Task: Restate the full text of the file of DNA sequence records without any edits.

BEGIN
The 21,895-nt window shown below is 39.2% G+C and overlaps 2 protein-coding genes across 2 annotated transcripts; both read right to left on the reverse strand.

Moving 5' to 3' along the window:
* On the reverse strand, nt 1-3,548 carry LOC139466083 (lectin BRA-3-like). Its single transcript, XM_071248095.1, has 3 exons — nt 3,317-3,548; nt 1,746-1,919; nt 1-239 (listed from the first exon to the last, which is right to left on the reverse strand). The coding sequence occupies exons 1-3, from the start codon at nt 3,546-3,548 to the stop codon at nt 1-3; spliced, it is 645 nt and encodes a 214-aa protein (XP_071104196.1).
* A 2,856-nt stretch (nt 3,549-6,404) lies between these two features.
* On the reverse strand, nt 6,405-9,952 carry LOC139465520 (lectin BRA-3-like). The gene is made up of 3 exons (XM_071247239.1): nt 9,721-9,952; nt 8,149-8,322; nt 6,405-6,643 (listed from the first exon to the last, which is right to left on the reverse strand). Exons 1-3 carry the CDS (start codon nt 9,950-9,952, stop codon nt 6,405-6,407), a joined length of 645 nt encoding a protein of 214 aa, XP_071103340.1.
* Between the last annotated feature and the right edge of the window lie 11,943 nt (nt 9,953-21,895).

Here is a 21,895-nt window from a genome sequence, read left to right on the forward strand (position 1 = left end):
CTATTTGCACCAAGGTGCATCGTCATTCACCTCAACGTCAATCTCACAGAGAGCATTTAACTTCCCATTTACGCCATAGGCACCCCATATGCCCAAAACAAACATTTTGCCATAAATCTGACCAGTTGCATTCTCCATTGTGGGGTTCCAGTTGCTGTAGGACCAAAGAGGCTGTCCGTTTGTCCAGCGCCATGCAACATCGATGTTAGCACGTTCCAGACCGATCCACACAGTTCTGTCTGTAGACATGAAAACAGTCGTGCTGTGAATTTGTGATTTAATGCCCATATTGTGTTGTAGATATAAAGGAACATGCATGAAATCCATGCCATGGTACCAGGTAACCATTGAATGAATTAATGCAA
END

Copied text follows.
The 21,895-nt window shown below is 39.2% G+C and overlaps 2 protein-coding genes across 2 annotated transcripts; both read right to left on the reverse strand.

Moving 5' to 3' along the window:
* On the reverse strand, nt 1-3,548 carry LOC139466083 (lectin BRA-3-like). Its single transcript, XM_071248095.1, has 3 exons — nt 3,317-3,548; nt 1,746-1,919; nt 1-239 (listed from the first exon to the last, which is right to left on the reverse strand). The coding sequence occupies exons 1-3, from the start codon at nt 3,546-3,548 to the stop codon at nt 1-3; spliced, it is 645 nt and encodes a 214-aa protein (XP_071104196.1).
* A 2,856-nt stretch (nt 3,549-6,404) lies between these two features.
* On the reverse strand, nt 6,405-9,952 carry LOC139465520 (lectin BRA-3-like). The gene is made up of 3 exons (XM_071247239.1): nt 9,721-9,952; nt 8,149-8,322; nt 6,405-6,643 (listed from the first exon to the last, which is right to left on the reverse strand). Exons 1-3 carry the CDS (start codon nt 9,950-9,952, stop codon nt 6,405-6,407), a joined length of 645 nt encoding a protein of 214 aa, XP_071103340.1.
* Between the last annotated feature and the right edge of the window lie 11,943 nt (nt 9,953-21,895).

Here is a 21,895-nt window from a genome sequence, read left to right on the forward strand (position 1 = left end):
CTATTTGCACCAAGGTGCATCGTCATTCACCTCAACGTCAATCTCACAGAGAGCATTTAACTTCCCATTTACGCCATAGGCACCCCATATGCCCAAAACAAACATTTTGCCATAAATCTGACCAGTTGCATTCTCCATTGTGGGGTTCCAGTTGCTGTAGGACCAAAGAGGCTGTCCGTTTGTCCAGCGCCATGCAACATCGATGTTAGCACGTTCCAGACCGATCCACACAGTTCTGTCTGTAGACATGAAAACAGTCGTGCTGTGAATTTGTGATTTAATGCCCATATTGTGTTGTAGATATAAAGGAACATGCATGAAATCCATGCCATGGTACCAGGTAACCATTGAATGAATTAATGCAA